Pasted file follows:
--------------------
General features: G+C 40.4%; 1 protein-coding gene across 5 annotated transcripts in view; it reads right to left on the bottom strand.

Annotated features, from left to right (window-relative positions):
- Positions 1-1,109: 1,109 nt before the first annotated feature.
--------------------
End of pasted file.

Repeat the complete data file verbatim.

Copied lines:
General features: G+C 40.4%; 1 protein-coding gene across 5 annotated transcripts in view; it reads right to left on the bottom strand.

Annotated features, from left to right (window-relative positions):
- Positions 1-1,109: 1,109 nt before the first annotated feature.